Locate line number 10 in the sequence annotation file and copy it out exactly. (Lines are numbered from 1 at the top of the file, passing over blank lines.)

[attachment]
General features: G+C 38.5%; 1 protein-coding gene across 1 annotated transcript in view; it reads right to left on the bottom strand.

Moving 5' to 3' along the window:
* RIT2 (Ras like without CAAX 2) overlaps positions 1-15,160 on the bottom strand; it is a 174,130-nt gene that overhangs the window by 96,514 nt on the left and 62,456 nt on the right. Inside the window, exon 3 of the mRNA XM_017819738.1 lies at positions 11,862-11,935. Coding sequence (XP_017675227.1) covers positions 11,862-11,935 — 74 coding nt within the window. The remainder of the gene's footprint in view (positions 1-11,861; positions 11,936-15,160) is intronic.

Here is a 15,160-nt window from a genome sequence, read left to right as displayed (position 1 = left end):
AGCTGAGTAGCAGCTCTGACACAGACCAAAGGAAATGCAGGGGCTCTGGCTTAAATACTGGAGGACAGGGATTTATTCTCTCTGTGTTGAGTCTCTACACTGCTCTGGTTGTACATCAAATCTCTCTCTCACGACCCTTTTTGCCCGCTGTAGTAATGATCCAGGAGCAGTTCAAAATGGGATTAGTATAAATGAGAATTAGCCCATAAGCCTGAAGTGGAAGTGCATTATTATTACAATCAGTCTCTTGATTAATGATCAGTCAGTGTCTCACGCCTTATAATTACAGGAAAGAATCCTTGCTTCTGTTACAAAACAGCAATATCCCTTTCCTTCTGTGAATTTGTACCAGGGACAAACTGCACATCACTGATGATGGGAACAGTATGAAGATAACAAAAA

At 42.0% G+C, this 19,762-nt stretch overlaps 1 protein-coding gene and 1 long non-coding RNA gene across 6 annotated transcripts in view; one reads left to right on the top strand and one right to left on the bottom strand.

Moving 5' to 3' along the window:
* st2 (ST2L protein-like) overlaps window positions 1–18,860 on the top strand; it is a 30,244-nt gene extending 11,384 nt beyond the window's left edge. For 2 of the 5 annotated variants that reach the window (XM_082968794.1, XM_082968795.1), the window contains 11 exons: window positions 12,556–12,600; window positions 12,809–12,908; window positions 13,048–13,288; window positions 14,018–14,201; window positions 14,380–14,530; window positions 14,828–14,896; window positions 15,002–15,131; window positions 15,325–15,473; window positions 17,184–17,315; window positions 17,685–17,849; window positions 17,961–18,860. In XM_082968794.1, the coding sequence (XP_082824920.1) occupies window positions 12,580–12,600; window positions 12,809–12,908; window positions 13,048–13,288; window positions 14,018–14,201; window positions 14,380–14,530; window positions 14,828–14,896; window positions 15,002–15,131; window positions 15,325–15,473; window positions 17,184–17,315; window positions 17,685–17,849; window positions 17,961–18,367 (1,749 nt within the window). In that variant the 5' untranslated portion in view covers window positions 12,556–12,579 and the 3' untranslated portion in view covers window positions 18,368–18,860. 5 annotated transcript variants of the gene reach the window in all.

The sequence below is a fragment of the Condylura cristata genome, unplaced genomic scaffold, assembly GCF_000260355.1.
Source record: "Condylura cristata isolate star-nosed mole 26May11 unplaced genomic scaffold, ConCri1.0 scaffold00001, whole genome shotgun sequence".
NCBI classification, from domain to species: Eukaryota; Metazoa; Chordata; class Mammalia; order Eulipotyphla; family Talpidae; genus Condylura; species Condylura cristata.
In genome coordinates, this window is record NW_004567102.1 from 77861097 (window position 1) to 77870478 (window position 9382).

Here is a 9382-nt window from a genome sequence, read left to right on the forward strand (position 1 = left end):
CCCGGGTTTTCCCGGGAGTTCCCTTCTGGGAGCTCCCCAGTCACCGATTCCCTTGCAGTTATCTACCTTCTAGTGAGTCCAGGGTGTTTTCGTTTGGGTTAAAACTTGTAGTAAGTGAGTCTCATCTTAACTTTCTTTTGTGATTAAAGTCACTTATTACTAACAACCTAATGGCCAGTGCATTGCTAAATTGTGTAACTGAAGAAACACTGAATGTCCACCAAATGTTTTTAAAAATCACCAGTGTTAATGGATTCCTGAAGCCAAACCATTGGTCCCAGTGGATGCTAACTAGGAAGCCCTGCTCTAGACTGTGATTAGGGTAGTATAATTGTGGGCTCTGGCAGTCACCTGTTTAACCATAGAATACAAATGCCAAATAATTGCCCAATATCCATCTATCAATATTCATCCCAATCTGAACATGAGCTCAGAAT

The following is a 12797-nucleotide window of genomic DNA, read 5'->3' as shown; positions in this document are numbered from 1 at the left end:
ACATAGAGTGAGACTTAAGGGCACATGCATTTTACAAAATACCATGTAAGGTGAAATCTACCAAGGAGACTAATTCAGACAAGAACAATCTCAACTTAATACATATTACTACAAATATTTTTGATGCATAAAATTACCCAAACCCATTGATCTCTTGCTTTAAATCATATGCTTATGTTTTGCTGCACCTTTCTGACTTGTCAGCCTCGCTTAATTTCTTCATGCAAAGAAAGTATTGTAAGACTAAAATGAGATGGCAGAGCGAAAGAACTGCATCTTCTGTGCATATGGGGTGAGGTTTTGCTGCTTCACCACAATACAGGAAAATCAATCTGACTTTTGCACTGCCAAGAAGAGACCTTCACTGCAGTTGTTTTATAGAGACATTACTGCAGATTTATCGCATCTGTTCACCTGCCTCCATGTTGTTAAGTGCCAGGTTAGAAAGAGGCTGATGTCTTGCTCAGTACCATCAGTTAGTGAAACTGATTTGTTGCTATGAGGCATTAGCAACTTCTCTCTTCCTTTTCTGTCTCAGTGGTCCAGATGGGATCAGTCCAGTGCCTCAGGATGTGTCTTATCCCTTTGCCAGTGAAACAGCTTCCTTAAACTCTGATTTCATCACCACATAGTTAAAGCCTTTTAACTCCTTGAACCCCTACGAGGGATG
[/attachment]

Source record: "Condylura cristata isolate star-nosed mole 26May11 unplaced genomic scaffold, ConCri1.0 scaffold00001, whole genome shotgun sequence".